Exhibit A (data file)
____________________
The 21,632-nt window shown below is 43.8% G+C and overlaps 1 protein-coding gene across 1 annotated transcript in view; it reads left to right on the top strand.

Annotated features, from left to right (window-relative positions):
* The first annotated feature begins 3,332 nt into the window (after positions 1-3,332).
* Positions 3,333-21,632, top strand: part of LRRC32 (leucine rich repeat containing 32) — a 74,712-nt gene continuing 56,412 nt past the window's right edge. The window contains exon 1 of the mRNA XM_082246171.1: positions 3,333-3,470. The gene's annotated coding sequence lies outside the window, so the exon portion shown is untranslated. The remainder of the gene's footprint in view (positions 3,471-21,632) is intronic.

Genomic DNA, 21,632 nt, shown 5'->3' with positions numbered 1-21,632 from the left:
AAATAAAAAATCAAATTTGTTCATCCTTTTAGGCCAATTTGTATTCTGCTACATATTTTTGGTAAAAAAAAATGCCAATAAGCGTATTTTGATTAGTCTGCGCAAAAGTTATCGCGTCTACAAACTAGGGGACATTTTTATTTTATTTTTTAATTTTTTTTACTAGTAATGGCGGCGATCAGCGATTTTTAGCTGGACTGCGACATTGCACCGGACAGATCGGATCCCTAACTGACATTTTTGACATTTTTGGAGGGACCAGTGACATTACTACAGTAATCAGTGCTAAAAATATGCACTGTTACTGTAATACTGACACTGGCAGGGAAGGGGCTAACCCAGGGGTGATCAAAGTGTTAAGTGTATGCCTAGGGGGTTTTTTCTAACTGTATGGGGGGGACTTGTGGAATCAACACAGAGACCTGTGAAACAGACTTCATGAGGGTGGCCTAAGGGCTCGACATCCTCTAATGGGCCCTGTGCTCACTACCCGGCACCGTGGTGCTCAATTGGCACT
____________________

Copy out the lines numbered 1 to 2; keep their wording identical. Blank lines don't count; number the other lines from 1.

The 21,632-nt window shown below is 43.8% G+C and overlaps 1 protein-coding gene across 1 annotated transcript in view; it reads left to right on the top strand.

Annotated features, from left to right (window-relative positions):